[17:15] Dave Smyth: It's really interesting, actually. The thing about the Hippocratic Oath reminds me of Heather Burns, she works in privacy and ethics field. She wrote something last year, I think, about how people developing the software, they're not trained in ethics or any of these things. And often those are the people making the decisions about these things, either because they're referred to because they deal with it all the time, so they should know. Or no one's thinking about the ethical side, or how things should work, or the implications of it. It's a really interesting and pervasive issue, I think. And also with technology, when you're writing code or creating something, there's a lot of room to do stuff in there. Even if it's open-source, unless it's actually checked, it's very easy to do stuff that's on the edges of what you might consider to be acceptable in terms of privacy or ethical concerns. Whatever you do, in terms of trying to enforce things, it all comes down to the individual or the teams that are writing this stuff. It's very hard to know what's actually going on. This Is How They Tell Me the World Ends is a story about there's a test that somebody does about how many lines of code could you say, for certain, there are no security exploits in. And somebody in one of the three-letter agencies says, “I could say with 100% accuracy that there wouldn't be something in like 10,000 lines of code.” And then if they find out that that's not true, they can demonstrate that they can hide stuff in 10,000 lines of code or something. That's not very many lines of code. And a Hippocratic Oath seems like a very good idea because like you trust the doctor who's advising you based on their experience, and you just have to trust what they're saying, we need to do the same thing with code and people need to understand the possible impact of what they're writing and creating. I know, at the moment, the people who were doing that aren't armed with the training, the knowledge to advise on it unless they do all of that work themselves, which often they're not being trained or set up to do. If people have CPD in their jobs, how many times is that going on privacy things or data protection things or ethical things or on things education in that arena? I bet, in a lot of cases, it's only when it's mandated that they have to because the companies need to cover that backsides.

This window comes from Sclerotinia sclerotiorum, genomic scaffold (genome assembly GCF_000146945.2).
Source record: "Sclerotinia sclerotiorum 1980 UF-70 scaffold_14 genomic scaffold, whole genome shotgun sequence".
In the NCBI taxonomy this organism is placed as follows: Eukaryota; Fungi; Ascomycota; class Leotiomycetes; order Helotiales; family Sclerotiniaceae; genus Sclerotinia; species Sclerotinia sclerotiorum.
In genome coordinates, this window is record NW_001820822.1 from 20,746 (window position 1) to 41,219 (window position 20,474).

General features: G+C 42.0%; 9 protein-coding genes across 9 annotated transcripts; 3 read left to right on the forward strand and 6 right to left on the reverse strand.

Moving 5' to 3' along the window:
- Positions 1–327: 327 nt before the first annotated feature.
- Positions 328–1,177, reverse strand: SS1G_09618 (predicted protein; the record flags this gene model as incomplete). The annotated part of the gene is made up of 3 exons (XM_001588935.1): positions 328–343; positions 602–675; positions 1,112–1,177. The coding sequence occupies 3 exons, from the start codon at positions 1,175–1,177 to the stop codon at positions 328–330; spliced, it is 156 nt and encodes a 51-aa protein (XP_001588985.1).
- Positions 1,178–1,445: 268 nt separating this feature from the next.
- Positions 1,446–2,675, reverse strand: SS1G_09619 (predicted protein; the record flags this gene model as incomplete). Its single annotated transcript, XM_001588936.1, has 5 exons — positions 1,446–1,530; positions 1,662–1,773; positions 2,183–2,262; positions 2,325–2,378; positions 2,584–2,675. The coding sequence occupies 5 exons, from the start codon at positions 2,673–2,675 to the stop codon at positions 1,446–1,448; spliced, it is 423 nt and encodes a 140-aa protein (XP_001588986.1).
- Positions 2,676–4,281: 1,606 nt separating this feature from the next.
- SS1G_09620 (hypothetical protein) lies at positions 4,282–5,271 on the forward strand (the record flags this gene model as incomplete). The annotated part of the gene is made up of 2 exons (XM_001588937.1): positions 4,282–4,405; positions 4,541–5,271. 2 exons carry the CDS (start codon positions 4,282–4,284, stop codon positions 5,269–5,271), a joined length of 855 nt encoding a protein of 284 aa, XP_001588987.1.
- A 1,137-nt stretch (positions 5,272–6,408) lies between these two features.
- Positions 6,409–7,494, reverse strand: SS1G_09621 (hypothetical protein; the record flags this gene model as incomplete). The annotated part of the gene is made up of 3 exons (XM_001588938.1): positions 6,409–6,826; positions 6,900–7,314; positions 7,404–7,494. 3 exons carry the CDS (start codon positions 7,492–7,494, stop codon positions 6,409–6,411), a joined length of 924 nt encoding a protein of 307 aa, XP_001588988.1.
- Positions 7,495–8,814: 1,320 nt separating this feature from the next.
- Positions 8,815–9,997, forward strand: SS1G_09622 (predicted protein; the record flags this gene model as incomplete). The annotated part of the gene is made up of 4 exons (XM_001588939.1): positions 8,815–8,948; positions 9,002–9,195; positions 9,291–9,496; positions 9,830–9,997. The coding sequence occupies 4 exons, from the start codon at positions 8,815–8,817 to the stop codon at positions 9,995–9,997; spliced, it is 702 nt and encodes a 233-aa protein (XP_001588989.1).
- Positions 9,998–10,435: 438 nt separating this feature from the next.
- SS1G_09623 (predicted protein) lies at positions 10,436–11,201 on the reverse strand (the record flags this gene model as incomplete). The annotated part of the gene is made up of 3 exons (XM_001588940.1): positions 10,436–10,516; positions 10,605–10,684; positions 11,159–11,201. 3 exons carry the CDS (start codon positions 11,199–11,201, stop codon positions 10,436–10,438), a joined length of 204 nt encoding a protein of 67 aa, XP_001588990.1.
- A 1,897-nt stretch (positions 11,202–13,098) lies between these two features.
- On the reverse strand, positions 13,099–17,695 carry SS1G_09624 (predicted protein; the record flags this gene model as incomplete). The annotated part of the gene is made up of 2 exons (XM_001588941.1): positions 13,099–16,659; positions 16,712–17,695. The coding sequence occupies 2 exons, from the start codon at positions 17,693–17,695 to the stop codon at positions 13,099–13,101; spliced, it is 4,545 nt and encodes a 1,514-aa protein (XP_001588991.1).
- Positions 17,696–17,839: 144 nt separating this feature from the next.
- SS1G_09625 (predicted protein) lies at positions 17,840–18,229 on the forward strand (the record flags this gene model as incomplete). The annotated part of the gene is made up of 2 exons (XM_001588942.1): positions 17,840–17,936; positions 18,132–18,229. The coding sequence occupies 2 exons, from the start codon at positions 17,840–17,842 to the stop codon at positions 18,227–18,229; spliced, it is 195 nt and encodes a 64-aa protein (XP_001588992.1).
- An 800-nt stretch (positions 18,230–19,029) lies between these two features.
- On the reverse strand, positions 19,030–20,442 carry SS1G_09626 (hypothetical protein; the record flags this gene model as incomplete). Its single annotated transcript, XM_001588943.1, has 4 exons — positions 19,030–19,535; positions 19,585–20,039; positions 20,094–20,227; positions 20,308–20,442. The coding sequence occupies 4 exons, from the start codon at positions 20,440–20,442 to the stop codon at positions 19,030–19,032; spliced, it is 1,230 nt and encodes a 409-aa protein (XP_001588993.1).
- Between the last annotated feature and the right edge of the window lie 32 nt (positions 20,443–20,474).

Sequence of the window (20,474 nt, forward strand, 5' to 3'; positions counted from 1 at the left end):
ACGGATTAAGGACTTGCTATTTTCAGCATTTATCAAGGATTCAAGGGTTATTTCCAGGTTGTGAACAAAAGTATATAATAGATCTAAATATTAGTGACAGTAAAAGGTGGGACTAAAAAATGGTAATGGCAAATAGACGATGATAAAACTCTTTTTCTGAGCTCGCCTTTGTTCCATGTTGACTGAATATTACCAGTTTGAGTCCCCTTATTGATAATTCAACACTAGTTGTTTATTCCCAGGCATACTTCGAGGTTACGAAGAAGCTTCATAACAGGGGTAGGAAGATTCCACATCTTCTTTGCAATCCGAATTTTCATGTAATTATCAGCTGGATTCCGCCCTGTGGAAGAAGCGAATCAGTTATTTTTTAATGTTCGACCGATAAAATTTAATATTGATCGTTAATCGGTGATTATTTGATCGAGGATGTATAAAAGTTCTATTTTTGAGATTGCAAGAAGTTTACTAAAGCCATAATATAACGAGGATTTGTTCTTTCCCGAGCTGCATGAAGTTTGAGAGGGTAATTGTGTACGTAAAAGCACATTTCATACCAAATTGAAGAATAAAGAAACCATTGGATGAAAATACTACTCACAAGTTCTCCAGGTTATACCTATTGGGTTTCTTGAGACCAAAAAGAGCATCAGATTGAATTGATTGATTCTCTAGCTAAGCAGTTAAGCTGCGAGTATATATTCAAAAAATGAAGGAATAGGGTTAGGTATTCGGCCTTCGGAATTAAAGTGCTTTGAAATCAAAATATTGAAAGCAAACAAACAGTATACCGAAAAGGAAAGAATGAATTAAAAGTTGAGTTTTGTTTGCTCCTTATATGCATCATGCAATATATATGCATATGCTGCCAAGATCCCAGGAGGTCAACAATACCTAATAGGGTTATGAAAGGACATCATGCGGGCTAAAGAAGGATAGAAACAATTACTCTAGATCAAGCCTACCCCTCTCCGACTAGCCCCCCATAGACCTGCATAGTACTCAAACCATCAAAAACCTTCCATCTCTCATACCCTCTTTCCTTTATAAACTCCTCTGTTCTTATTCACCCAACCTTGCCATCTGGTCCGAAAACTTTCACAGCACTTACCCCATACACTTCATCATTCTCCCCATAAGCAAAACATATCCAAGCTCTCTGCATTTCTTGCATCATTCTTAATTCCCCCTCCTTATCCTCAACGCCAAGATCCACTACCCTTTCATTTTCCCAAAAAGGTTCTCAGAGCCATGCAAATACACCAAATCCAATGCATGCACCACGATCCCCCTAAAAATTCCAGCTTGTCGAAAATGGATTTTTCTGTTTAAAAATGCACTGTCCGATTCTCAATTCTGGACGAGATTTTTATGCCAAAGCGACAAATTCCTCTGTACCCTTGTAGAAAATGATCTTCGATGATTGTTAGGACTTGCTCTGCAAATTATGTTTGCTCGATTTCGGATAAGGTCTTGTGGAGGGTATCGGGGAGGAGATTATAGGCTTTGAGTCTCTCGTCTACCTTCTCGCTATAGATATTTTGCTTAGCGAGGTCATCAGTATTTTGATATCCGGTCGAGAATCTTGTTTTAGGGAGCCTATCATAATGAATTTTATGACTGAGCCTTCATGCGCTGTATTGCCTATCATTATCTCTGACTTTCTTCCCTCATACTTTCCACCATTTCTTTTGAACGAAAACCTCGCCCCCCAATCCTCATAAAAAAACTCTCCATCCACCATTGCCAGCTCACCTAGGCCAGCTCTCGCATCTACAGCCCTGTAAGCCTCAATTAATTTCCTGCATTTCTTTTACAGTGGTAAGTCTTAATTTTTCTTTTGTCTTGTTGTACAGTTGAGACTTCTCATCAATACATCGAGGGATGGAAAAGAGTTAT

[20:01] Andra Zaharia: Exactly. And I think that this is so important because we still think. And generally speaking, on average, people still think that technology is separate from our real lives. There's the online life, which is not that real, it's virtual, it's very abstract and real life. But that is such a bogus distinction that doesn't exist anymore, it hasn't existed for more than a decade. And yes, developers do have responsibility. Their work might be impacting people in the sense that a medical application might miss function if we were to tie directly to, let's say, someone's health, but also, like you mentioned, someone could use a security vulnerability to release water from a dam and flood an entire area, they can take down electricity networks, and so many other things with direct and immediate impact over people's lives. And I know that sounds like sci-fi but it is not, and I've seen and attended conferences where this was presented, like, imagine crashing a satellite. And for people who saw gravity, the movie, that scenario, the movie script is based on a potential real-life scenario where a satellite that loses its trajectory will crash into others and potentially then crash into Earth and damage communications, because that would be the least of our problems. But it would crash on Earth and potentially kill people and damage buildings and so many other things. So, these are things that technology makes possible. And yes, I truly believe that there are people who are doing a lot to educate others, and they're investing a lot of personal time and resources to educate themselves, to pass on this knowledge just like you're doing with your business, with your articles, and so on, like we’re trying to do now. But that's because we want to, we are making this effort because we care about it. And it's not that most developers don't care about it, it's that they don't have the time. When you have to keep up with technology and do your job and have a life, it's so difficult to be able to juggle all of these things and to make sure that you're doing the right thing, especially if you're working on a specific project that you don't know how it's going to be assembled along with other people's work, and where that's going to be shipped off. That could be used in war for killer drones or other things like that.